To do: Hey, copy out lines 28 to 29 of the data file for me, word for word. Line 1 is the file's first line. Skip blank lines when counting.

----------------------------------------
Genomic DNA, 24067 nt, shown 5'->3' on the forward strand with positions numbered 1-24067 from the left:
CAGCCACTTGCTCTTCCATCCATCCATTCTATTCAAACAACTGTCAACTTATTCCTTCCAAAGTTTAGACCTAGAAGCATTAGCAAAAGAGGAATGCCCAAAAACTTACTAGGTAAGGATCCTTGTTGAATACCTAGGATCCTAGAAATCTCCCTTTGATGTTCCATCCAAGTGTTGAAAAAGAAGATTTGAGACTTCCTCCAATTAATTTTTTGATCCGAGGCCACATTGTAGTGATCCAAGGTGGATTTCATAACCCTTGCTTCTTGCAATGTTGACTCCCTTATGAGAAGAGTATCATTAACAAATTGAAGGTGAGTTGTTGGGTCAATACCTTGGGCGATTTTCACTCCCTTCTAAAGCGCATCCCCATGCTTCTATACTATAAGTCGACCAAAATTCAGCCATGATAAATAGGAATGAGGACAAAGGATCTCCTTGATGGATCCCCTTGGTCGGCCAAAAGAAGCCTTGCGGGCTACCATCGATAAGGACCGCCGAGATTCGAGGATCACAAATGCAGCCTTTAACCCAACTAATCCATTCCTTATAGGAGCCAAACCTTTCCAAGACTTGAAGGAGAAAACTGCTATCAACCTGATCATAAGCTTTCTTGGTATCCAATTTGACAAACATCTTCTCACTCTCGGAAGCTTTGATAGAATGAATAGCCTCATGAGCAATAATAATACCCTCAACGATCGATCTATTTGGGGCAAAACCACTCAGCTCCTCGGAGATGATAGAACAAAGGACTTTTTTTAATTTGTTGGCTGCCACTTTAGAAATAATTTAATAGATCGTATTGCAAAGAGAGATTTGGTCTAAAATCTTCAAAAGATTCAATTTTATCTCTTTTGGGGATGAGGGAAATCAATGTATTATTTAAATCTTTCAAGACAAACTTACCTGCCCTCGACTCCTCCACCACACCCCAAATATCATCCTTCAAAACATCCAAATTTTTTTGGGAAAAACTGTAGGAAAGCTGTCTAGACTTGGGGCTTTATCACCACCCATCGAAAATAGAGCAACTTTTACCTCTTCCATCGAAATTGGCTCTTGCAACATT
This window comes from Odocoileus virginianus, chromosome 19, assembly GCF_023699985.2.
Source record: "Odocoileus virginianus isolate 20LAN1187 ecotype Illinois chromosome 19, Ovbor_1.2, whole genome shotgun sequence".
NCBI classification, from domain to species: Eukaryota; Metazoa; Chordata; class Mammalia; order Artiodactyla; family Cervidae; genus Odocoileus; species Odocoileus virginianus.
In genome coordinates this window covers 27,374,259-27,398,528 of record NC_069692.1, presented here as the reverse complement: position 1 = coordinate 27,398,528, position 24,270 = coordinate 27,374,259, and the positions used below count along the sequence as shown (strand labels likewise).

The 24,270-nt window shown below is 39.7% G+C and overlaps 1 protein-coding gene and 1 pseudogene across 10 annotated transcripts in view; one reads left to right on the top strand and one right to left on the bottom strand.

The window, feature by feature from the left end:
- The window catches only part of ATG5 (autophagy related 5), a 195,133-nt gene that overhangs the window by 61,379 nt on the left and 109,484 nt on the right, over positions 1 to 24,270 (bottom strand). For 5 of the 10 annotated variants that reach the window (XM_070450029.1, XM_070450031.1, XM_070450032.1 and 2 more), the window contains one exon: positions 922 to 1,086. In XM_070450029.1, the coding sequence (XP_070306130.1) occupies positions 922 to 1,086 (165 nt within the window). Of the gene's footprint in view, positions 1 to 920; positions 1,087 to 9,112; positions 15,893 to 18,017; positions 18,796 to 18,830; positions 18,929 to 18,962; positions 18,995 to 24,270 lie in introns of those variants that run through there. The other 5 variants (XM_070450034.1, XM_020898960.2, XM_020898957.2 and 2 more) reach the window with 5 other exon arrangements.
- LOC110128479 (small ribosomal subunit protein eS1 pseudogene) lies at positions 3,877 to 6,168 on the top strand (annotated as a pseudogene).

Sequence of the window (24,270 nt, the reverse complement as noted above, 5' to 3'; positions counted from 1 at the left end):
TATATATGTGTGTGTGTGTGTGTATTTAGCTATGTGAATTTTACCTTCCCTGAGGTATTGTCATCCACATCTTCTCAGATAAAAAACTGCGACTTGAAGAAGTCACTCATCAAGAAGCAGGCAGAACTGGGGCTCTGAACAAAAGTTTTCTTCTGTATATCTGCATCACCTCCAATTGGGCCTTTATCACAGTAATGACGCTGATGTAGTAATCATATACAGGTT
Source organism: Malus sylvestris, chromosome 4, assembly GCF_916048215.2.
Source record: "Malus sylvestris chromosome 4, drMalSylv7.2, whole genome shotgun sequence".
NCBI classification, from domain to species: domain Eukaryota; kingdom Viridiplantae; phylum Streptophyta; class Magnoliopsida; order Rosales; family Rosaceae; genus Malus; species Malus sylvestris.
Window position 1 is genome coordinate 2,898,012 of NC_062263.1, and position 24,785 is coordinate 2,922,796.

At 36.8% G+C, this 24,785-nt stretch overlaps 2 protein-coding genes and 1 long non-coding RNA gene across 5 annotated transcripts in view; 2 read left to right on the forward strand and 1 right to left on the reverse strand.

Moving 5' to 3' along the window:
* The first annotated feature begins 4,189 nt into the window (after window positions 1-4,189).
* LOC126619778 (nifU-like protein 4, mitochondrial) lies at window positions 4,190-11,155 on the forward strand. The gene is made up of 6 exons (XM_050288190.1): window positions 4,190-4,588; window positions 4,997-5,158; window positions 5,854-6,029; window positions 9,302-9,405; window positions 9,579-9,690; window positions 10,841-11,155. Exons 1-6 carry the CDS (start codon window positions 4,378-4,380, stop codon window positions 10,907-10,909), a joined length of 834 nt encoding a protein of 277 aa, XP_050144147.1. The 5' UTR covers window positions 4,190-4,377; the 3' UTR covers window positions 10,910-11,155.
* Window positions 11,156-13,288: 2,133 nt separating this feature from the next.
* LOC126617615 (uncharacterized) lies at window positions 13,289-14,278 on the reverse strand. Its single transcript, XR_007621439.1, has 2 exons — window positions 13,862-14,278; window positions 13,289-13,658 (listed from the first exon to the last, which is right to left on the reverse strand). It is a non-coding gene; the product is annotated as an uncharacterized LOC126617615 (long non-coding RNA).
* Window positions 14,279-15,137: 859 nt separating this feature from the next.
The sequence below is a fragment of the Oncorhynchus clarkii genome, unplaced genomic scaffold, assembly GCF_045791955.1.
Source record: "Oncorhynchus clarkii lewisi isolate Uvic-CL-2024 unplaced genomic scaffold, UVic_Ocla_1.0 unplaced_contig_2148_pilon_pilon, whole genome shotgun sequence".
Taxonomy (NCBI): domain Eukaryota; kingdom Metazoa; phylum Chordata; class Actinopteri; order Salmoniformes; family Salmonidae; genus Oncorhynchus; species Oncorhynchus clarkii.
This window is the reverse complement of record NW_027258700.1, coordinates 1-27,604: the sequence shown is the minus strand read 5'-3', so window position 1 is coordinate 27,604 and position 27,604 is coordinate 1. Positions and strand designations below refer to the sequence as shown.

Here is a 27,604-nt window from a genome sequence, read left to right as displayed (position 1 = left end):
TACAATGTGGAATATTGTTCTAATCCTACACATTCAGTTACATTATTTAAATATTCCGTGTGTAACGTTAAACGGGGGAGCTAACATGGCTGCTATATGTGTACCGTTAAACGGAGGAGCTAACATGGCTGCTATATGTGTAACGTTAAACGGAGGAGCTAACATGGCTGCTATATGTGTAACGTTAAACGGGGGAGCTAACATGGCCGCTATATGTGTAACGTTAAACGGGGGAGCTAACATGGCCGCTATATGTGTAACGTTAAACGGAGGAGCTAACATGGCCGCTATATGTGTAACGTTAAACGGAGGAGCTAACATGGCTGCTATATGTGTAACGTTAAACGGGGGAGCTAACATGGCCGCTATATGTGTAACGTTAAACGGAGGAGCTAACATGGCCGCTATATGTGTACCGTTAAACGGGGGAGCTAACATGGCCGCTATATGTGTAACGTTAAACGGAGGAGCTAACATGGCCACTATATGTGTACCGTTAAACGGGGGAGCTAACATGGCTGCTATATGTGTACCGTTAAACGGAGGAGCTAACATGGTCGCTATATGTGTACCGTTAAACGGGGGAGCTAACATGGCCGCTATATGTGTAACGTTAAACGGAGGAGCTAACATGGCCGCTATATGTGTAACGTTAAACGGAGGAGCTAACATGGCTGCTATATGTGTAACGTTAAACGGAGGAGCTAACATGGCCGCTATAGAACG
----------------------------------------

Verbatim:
Here is a 27,604-nt window from a genome sequence, read left to right as displayed (position 1 = left end):
TACAATGTGGAATATTGTTCTAATCCTACACATTCAGTTACATTATTTAAATATTCCGTGTGTAACGTTAAACGGGGGAGCTAACATGGCTGCTATATGTGTACCGTTAAACGGAGGAGCTAACATGGCTGCTATATGTGTAACGTTAAACGGAGGAGCTAACATGGCTGCTATATGTGTAACGTTAAACGGGGGAGCTAACATGGCCGCTATATGTGTAACGTTAAACGGGGGAGCTAACATGGCCGCTATATGTGTAACGTTAAACGGAGGAGCTAACATGGCCGCTATATGTGTAACGTTAAACGGAGGAGCTAACATGGCTGCTATATGTGTAACGTTAAACGGGGGAGCTAACATGGCCGCTATATGTGTAACGTTAAACGGAGGAGCTAACATGGCCGCTATATGTGTACCGTTAAACGGGGGAGCTAACATGGCCGCTATATGTGTAACGTTAAACGGAGGAGCTAACATGGCCACTATATGTGTACCGTTAAACGGGGGAGCTAACATGGCTGCTATATGTGTACCGTTAAACGGAGGAGCTAACATGGTCGCTATATGTGTACCGTTAAACGGGGGAGCTAACATGGCCGCTATATGTGTAACGTTAAACGGAGGAGCTAACATGGCCGCTATATGTGTAACGTTAAACGGAGGAGCTAACATGGCTGCTATATGTGTAACGTTAAACGGAGGAGCTAACATGGCCGCTATAGAACG